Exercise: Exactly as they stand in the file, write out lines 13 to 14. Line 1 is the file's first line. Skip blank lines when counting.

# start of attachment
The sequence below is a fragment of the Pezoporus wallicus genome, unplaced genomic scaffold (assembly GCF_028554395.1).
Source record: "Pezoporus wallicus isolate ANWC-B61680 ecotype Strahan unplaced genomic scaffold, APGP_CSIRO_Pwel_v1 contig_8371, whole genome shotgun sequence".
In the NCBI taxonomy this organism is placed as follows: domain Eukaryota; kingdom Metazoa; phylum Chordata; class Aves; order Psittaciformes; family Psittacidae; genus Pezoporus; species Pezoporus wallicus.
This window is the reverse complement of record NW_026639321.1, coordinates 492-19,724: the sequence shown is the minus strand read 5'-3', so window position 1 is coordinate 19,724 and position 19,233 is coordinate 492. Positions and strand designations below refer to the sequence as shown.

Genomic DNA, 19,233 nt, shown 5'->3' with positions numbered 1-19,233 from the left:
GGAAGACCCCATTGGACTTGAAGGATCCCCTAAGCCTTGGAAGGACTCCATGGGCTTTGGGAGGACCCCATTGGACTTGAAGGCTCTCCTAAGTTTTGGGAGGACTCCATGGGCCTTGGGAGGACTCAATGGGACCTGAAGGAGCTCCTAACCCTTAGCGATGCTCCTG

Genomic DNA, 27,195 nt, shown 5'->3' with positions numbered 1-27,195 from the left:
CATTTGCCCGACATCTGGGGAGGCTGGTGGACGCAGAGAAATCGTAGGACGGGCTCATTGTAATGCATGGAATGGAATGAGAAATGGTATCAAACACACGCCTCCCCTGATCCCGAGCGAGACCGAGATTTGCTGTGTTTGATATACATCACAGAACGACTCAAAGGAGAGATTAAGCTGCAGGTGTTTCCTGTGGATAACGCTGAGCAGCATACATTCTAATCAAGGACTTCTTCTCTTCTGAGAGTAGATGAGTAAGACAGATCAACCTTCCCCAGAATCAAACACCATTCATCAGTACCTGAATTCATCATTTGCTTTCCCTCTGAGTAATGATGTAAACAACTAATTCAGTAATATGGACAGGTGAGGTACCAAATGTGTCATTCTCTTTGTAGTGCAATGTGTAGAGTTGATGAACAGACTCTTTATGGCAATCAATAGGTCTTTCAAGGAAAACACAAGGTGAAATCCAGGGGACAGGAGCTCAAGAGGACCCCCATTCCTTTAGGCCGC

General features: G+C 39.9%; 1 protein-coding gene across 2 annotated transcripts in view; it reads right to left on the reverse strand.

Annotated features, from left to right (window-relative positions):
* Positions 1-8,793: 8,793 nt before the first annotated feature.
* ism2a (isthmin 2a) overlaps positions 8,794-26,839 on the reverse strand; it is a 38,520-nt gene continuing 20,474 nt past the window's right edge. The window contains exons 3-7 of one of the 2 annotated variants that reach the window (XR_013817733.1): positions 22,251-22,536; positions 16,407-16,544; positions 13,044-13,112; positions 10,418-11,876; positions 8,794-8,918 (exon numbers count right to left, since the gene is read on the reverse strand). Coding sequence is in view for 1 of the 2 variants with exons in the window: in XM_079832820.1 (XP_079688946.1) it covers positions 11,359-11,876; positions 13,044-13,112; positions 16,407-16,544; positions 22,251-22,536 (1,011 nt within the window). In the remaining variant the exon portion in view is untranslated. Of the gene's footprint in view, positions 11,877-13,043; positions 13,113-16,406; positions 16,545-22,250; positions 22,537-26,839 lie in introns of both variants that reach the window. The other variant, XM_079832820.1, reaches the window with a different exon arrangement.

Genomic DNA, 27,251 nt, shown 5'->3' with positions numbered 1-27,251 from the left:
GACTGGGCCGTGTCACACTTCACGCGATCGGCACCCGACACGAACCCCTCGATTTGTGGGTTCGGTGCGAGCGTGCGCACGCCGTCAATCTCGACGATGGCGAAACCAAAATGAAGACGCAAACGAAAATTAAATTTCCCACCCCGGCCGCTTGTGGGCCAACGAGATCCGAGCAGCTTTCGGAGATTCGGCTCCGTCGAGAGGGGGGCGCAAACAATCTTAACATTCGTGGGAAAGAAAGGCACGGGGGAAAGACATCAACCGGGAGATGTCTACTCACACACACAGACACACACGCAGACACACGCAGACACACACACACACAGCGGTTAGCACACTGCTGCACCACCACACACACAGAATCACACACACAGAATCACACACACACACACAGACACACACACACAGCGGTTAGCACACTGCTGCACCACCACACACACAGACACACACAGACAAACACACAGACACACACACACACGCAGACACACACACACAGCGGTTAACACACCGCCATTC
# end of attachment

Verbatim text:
Genomic DNA, 27,251 nt, shown 5'->3' with positions numbered 1-27,251 from the left:
GACTGGGCCGTGTCACACTTCACGCGATCGGCACCCGACACGAACCCCTCGATTTGTGGGTTCGGTGCGAGCGTGCGCACGCCGTCAATCTCGACGATGGCGAAACCAAAATGAAGACGCAAACGAAAATTAAATTTCCCACCCCGGCCGCTTGTGGGCCAACGAGATCCGAGCAGCTTTCGGAGATTCGGCTCCGTCGAGAGGGGGGCGCAAACAATCTTAACATTCGTGGGAAAGAAAGGCACGGGGGAAAGACATCAACCGGGAGATGTCTACTCACACACACAGACACACACGCAGACACACGCAGACACACACACACACAGCGGTTAGCACACTGCTGCACCACCACACACACAGAATCACACACACAGAATCACACACACACACACAGACACACACACACAGCGGTTAGCACACTGCTGCACCACCACACACACAGACACACACAGACAAACACACAGACACACACACACACGCAGACACACACACACAGCGGTTAACACACCGCCATTC